Wealthy Developer Abandons Plans for Utopian Community in Vermont

Jun 29, 2018

Credit Alliance for Vermont Communities, Upper Valley Land Trust

A wealthy developer from Utah has abandoned his plan to establish a community in the White River Valley of Vermont near the birthplace of Mormon prophet Joseph Smith.

David Hall announced this week that he’s selling 1,500 acres of land he’s fought local activists to accumulate since 2015.

The Valley News has followed this story closely for the past few years. Morning Edition Host Rick Ganley spoke with John Gregg, news editor for the paper, about Hall's change of mind.


(Editor's note: this transcript has been edited lightly for clarity.)

So John, first let's catch our listeners up on the basics of this. It's a story that's been unfolding for a long time now, but many people may not know much about David Hall. Can you tell us who he is?

He's an engineer and lives in the Provo area. His father patented something having to do with drilling technology, and then David Hall himself ran the company and they sold it recently. So he has apparently tens of millions of dollars at his disposal. And he has envisioned a concept called NewVistas, which he says is based in part on something called the plant of Zion, which was a sketch done by Joseph Smith of a community back in the 19th century. And he has taken that and wanted to do something with that near the Joseph Smith birthplace in the White River Valley in Vermont.

And his plans for this NewVistas development involve buying up the land for Vermont towns that were near the birthplace of Joseph Smith. That includes the town of Royalton, Sharon, Stafford and Tunbridge, I think. What did he want to accomplish by establishing this community in these towns?

Right – Royalton, Tunbridge, Strafford and Sharon – and he was trying to get 5,000 acres and bring ultimately up to 20,000 people in what he said would be a sustainable, sort of eco-friendly, community that would keep a lot of open land, but also bring new technology and new jobs. Although he also was always clear that this would take decades to accomplish beyond his lifetime. He's in his early 70s. It should be noted, these are four towns about 20 minutes west of White River Junction. They're old farm towns and 20,000 people would be probably double the existing population in those four towns combined.

Now he faced a ton of opposition, I know, one example being the Alliance for Vermont Communities, which was a group that formed specifically to fight against Hall. Why were so many people against it?

Well in part because it was not very Vermont-like. It was large in scale. He envisioned using greenhouses stacked on each other to build the agriculture, which is different. This is an area actually that has a lot of dairy farming and interest in organic farming, people using the soil. And a lot of people have moved to Vermont because they like the old traditions, the old houses, the way it is. And so this is a totally new concept. Some people said look, Vermont's economy isn't particularly vibrant. What he's proposing is something people at least ought to consider. But it was buying a lot of land. It would have changed the quality of life for a lot of people who live there, or so they thought.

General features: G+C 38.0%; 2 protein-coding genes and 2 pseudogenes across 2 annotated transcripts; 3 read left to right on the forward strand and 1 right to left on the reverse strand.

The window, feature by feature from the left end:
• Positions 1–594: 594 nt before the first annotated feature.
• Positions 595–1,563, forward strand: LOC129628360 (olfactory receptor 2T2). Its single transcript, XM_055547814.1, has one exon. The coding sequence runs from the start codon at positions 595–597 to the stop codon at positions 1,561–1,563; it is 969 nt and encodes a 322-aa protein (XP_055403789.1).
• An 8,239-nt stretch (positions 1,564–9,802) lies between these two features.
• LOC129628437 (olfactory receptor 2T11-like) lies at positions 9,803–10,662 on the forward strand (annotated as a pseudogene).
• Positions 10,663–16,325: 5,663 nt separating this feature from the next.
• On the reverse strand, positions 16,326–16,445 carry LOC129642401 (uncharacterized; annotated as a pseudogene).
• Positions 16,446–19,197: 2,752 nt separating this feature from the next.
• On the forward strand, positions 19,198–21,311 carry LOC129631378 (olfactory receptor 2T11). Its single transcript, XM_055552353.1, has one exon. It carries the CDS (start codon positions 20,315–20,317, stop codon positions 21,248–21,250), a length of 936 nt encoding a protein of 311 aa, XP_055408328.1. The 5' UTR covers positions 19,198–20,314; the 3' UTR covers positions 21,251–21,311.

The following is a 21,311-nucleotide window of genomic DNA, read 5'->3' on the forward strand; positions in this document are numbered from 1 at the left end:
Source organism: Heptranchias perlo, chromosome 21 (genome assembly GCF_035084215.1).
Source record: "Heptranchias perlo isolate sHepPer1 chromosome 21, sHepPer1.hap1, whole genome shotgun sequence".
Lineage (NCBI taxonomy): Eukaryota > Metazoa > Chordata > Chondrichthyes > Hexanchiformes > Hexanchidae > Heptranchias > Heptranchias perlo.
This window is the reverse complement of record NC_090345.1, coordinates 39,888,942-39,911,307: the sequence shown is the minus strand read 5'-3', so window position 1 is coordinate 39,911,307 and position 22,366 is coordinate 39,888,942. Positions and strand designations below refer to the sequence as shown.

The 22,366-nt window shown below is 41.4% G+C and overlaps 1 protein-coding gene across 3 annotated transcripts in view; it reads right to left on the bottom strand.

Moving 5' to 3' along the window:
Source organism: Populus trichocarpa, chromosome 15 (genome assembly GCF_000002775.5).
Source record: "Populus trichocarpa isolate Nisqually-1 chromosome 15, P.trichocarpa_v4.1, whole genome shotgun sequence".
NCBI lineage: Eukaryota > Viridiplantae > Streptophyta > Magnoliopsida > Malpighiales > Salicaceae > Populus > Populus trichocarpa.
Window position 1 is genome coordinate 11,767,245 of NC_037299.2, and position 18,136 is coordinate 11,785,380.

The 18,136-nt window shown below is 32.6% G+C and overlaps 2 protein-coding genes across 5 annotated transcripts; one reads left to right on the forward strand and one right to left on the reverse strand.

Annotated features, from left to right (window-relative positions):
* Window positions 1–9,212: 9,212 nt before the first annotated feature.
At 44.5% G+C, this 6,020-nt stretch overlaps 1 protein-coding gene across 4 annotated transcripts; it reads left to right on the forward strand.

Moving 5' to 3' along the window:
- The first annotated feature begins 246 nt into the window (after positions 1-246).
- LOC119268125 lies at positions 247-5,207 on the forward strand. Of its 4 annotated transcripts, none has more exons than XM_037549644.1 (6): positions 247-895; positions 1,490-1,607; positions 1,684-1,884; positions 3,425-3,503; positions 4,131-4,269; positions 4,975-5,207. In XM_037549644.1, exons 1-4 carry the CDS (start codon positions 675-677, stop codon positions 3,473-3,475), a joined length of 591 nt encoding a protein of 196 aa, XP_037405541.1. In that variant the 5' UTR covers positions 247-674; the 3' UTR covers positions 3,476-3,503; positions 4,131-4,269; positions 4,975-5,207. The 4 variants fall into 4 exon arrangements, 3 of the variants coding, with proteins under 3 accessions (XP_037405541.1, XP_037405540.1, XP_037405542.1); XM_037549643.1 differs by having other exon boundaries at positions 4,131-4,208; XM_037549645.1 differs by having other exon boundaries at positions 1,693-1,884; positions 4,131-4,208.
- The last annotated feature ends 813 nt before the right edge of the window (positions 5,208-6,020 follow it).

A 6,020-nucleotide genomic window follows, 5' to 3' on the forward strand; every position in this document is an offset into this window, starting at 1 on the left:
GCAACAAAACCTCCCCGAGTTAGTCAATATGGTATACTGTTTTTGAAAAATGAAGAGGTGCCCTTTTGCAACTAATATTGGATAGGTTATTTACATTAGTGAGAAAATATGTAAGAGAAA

So how far did this opposition go?

It went to the statehouse. First what happened [is] this Alliance for Vermont Communities formed. They got town meeting votes in 2017 in the four towns that all came out against it. And then the local state representatives brought a resolution to the Vermont House this spring, which passed coming out against the project. It had no teeth to it, but it was symbolic. And then most significantly, what happened this week is the National Trust for Historic Preservation – they announced their list of 10 endangered places. And in that they added an addendum which put these four towns on their so-called watch list, saying that they were sort of threatened by this proposal. David Hall saw that. He actually gave credit to his opponents that they had sort of brought this to a national level and said, boy that's the breaking point. I'm just not going to be able to do this in Vermont and said I'm going to try and sell these properties instead. And he reached out to the land trusts and preservation groups and said perhaps you'd like to try and buy these properties in block.

I was going to ask you what's next. Does he have some specific ideas [of] how he would like to sell this?

He would like to sell them in one chunk. I should be clear that these properties are not contiguous by any means. He has started just to assemble. You know, he had 1,500 acres roughly out of the 5,000 that he needed. But they're sort of spread out within that area in the four towns. So you know he's hoping that a preservation group or some of the major land trusts might try and preserve them. I suspect what may happen is that they might buy what are perceived as sort of the most valuable to conserve or try to do that.

And I think the Valley News, your paper, reported that Hall himself had said you know if you have a dream don't come to Vermont.

He sent an e-mail to me yesterday morning that said Vermont is one tough place to have ideas and get anything new going. Don't try any dreaming in Vermont. You know that certainly was his experience. There's still lots of people who do like to move up here. So we'll see you know if he's right.

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